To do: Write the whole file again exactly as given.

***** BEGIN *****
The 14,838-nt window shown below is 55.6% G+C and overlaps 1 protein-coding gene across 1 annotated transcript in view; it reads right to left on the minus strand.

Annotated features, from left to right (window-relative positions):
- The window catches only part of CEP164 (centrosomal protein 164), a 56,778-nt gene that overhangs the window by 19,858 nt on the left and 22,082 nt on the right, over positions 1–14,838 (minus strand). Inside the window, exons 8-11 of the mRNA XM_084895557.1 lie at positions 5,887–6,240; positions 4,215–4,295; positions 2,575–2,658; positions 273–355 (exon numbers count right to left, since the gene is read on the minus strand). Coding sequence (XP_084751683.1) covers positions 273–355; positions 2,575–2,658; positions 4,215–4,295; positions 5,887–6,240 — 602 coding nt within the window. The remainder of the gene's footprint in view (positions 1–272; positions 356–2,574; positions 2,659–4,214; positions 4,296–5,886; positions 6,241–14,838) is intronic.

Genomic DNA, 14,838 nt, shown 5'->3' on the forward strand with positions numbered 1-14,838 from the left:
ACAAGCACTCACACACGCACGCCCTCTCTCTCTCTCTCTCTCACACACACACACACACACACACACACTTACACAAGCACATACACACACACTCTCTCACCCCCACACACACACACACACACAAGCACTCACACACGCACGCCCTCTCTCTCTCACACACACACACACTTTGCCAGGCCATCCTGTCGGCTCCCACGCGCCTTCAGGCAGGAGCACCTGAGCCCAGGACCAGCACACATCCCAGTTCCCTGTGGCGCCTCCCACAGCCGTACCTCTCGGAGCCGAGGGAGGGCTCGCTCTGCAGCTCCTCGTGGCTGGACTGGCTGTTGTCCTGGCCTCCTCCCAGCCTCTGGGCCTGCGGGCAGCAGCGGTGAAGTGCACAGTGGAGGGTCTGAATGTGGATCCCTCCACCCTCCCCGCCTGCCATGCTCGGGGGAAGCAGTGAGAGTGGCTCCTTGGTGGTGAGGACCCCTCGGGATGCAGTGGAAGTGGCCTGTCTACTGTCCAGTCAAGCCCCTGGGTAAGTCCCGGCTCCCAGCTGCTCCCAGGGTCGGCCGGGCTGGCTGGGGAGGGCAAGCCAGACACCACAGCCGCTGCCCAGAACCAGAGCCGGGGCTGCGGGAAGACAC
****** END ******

The 14,838-nt window shown below is 55.6% G+C and overlaps 1 protein-coding gene across 1 annotated transcript in view; it reads right to left on the minus strand.

Annotated features, from left to right (window-relative positions):
- The window catches only part of CEP164 (centrosomal protein 164), a 56,778-nt gene that overhangs the window by 19,858 nt on the left and 22,082 nt on the right, over positions 1–14,838 (minus strand). Inside the window, exons 8-11 of the mRNA XM_084895557.1 lie at positions 5,887–6,240; positions 4,215–4,295; positions 2,575–2,658; positions 273–355 (exon numbers count right to left, since the gene is read on the minus strand). Coding sequence (XP_084751683.1) covers positions 273–355; positions 2,575–2,658; positions 4,215–4,295; positions 5,887–6,240 — 602 coding nt within the window. The remainder of the gene's footprint in view (positions 1–272; positions 356–2,574; positions 2,659–4,214; positions 4,296–5,886; positions 6,241–14,838) is intronic.

Genomic DNA, 14,838 nt, shown 5'->3' on the forward strand with positions numbered 1-14,838 from the left:
ACAAGCACTCACACACGCACGCCCTCTCTCTCTCTCTCTCTCACACACACACACACACACACACACACTTACACAAGCACATACACACACACTCTCTCACCCCCACACACACACACACACACAAGCACTCACACACGCACGCCCTCTCTCTCTCACACACACACACACTTTGCCAGGCCATCCTGTCGGCTCCCACGCGCCTTCAGGCAGGAGCACCTGAGCCCAGGACCAGCACACATCCCAGTTCCCTGTGGCGCCTCCCACAGCCGTACCTCTCGGAGCCGAGGGAGGGCTCGCTCTGCAGCTCCTCGTGGCTGGACTGGCTGTTGTCCTGGCCTCCTCCCAGCCTCTGGGCCTGCGGGCAGCAGCGGTGAAGTGCACAGTGGAGGGTCTGAATGTGGATCCCTCCACCCTCCCCGCCTGCCATGCTCGGGGGAAGCAGTGAGAGTGGCTCCTTGGTGGTGAGGACCCCTCGGGATGCAGTGGAAGTGGCCTGTCTACTGTCCAGTCAAGCCCCTGGGTAAGTCCCGGCTCCCAGCTGCTCCCAGGGTCGGCCGGGCTGGCTGGGGAGGGCAAGCCAGACACCACAGCCGCTGCCCAGAACCAGAGCCGGGGCTGCGGGAAGACAC